JEL: I18
    Date: 2009–02–16
  12. By: Margaret Denton; Jenny Ploeg; Joseph Tindale; Brian Hutchison; Kevin Brazil; Noori Akhtar-Danesh; Monica Quinlan
    Abstract: Community support services (CSSs) enable persons coping with health or social problems to maintain the highest possible level of social functioning and quality of life. Access to these services is challenging because of the multiplicity of small agencies providing these services and the lack of a central access point. A review of the literature revealed that most service awareness studies are marred by acquiescence bias. To address this issue, service providers developed a series of 12 vignettes to describe common situations faced by older adults for which CSSs might be appropriate. In a telephone interview, 1152 older adults were presented with a series of vignettes and asked what they would do in that situation. They were also asked about their most important sources of information about CSSs. Findings show awareness of CSSs varied by the situation described and ranged from a low of 1% to 41%. The most important sources of information about CSSs included informational and referral sources, the telephone book, doctor’s offices, and through word of mouth.
    Keywords: Community Support Services, awareness, knowledge, acquiencence bias, vignette methodology
    JEL: I18
    Date: 2009–02
  13. By: Randall S. Jones
    Abstract: Korea has one of the lowest tax burdens in the OECD area, reflecting its small public sector. However, rapid population ageing will put upward pressure on government spending. The challenge is to meet the long-run need for greater expenditures and tax revenue while sustaining strong economic growth. A pro-growth tax reform implies relying primarily on consumption taxes for additional revenue. There is also scope for raising personal income tax revenue from its current low level by broadening the base by reducing the exemptions for personal income. The planned cuts in the corporate tax rate should be financed at least in part by reductions in tax expenditures. The broadening of direct tax bases would also help finance an expansion of the earned income tax credit to address widening income inequality. In addition, the local tax system should be simplified and reformed to enhance the autonomy of local governments.<P>Réformer le système fiscal en Corée afin de favoriser la croissance économique et de faire face au rapide vieillissement démographique<BR>La Corée est l’un des pays où la charge fiscale est la plus faible dans la zone de l’OCDE, en raison de la petite taille du secteur public. Cependant, le rapide vieillissement démographique va exercer une pression grandissante sur les finances publiques. La difficulté consiste à répondre au besoin à long terme de dépenses publiques et de recettes fiscales accrues tout en soutenant une vigoureuse expansion économique. Pour qu’une réforme fiscale aide à la croissance, elle doit privilégier les impôts sur la consommation comme source de recettes supplémentaires. Il est aussi possible d’augmenter le produit de l’impôt sur le revenu des personnes physiques, actuellement peu élevé, en élargissant l’assiette grâce à une diminution des exonérations. Les réductions prévues du taux d’imposition des sociétés devraient être financées, en partie du moins, par des compressions de dépenses fiscales. L’élargissement des bases d’imposition directe aiderait aussi à financer une extension du crédit d’impôt sur les revenus d’activité afin de remédier aux inégalités croissantes de revenu. Par ailleurs, le système d’impôts locaux devrait être simplifié et réformé afin de renforcer l’autonomie des collectivités territoriales.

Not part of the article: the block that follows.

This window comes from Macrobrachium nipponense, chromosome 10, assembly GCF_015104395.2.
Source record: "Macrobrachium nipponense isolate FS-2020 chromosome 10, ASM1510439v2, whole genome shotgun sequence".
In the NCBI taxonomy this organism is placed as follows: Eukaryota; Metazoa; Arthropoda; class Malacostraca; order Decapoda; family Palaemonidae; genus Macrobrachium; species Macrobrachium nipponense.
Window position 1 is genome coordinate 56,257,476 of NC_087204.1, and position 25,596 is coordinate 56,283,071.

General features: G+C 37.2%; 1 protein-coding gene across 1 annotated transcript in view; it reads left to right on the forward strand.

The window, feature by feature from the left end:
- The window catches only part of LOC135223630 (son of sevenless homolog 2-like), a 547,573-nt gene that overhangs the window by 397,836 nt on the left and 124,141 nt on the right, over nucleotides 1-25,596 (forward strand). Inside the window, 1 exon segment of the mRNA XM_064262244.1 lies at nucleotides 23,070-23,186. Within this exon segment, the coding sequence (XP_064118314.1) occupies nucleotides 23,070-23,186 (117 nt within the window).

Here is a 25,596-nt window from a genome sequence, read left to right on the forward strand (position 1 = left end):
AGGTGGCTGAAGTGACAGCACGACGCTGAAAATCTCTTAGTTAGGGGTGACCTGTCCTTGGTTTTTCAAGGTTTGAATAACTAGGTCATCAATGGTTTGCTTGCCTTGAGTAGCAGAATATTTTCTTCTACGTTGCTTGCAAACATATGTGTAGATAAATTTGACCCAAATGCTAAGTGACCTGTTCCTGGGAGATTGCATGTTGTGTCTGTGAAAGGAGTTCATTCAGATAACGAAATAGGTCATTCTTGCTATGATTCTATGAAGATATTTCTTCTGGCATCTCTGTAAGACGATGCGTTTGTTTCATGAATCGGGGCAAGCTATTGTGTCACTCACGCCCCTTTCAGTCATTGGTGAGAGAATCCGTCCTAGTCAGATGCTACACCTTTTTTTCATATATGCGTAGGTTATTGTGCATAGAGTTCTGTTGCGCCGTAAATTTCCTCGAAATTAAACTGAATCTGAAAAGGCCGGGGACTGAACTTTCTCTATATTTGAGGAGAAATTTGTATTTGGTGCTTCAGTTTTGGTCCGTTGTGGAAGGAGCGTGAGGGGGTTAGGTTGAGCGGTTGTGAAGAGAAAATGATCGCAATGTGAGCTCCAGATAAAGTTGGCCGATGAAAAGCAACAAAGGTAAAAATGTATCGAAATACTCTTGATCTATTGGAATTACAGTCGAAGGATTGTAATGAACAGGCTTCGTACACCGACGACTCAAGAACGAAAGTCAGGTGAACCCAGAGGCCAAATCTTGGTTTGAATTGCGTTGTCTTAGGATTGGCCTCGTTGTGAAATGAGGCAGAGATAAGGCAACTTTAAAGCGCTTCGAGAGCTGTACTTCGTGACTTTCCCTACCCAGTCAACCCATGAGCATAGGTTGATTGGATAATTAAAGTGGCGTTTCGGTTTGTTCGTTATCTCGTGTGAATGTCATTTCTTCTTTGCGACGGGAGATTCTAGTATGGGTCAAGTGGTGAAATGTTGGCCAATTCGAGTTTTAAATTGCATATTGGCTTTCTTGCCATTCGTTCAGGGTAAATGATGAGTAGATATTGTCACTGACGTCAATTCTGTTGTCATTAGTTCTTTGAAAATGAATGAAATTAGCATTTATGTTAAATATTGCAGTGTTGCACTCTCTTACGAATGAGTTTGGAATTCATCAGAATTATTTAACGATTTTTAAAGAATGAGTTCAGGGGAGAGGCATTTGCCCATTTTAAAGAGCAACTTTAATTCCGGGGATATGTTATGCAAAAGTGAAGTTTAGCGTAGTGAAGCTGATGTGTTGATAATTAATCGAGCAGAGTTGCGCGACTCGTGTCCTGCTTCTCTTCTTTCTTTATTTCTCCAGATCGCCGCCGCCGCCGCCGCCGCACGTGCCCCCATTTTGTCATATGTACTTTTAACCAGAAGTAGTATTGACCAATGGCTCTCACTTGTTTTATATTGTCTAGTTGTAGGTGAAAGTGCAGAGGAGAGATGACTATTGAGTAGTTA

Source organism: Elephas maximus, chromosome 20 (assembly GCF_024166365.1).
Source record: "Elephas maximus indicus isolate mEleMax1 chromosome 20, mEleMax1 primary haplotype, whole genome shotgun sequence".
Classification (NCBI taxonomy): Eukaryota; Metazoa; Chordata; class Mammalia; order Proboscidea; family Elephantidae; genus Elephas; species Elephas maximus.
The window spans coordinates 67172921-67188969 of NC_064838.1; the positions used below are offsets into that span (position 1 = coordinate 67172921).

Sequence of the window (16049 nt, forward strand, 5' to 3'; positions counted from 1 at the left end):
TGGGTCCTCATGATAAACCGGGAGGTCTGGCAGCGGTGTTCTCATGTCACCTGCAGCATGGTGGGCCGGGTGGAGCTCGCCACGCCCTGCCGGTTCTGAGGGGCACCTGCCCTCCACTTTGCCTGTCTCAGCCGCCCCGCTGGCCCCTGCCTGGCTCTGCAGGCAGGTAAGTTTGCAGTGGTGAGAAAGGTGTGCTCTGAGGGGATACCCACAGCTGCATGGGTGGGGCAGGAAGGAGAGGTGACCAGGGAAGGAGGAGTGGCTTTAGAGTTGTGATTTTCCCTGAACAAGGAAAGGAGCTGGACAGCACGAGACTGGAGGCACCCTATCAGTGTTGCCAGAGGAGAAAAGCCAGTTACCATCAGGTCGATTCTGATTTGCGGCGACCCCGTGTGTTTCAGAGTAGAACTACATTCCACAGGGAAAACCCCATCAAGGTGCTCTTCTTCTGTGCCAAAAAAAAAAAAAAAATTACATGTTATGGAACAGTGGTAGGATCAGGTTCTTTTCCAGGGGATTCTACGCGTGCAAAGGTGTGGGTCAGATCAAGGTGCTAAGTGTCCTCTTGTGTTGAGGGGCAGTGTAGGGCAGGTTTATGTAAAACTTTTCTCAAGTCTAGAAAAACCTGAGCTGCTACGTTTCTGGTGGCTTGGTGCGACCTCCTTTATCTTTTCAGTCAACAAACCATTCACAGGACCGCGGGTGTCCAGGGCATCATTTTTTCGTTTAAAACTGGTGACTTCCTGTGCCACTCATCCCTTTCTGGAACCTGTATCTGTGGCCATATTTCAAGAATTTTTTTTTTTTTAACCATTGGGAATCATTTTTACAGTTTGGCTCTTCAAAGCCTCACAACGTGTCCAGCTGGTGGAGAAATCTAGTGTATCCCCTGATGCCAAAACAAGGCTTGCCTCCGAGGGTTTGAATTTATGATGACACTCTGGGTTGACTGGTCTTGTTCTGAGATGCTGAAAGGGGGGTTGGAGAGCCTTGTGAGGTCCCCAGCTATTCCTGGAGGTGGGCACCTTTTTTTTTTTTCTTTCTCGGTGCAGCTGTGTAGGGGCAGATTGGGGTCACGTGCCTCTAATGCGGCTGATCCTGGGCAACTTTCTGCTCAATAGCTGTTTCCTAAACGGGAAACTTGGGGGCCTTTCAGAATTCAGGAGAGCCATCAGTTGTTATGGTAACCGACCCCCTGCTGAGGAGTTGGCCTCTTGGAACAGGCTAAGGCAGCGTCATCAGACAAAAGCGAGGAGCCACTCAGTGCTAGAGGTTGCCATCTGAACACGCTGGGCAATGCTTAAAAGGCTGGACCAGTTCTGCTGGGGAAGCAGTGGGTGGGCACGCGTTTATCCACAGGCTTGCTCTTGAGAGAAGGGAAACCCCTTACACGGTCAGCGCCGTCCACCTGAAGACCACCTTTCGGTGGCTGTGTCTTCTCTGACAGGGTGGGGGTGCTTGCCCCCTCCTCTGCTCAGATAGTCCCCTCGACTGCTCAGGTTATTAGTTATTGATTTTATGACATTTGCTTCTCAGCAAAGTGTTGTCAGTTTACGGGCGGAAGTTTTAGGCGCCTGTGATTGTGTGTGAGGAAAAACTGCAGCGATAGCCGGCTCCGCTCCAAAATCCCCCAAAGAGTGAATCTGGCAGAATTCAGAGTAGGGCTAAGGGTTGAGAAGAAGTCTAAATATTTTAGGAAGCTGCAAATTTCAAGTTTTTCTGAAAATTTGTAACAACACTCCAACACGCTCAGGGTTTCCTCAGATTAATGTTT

Keywords: fiscalité, tax reform, impôt, dépense fiscale, property tax, taxe foncière, relative poverty, pauvreté relative, fiscalité locale, capital gains taxes, TVA, VAT, personal income tax, corporate income tax, réforme de la taxation, coin fiscal, impôt sur les bénéfices, tax expenditures, earned income tax credit, crédit d’impôt sur le revenu d’activités professionnelles, environmentally-related taxes, taxes liées à l'environnement, Korean tax system, système de taxation coréen, local tax system, tax wedge
    JEL: H20 H22 H23 H24 H25
    Date: 2009–02–20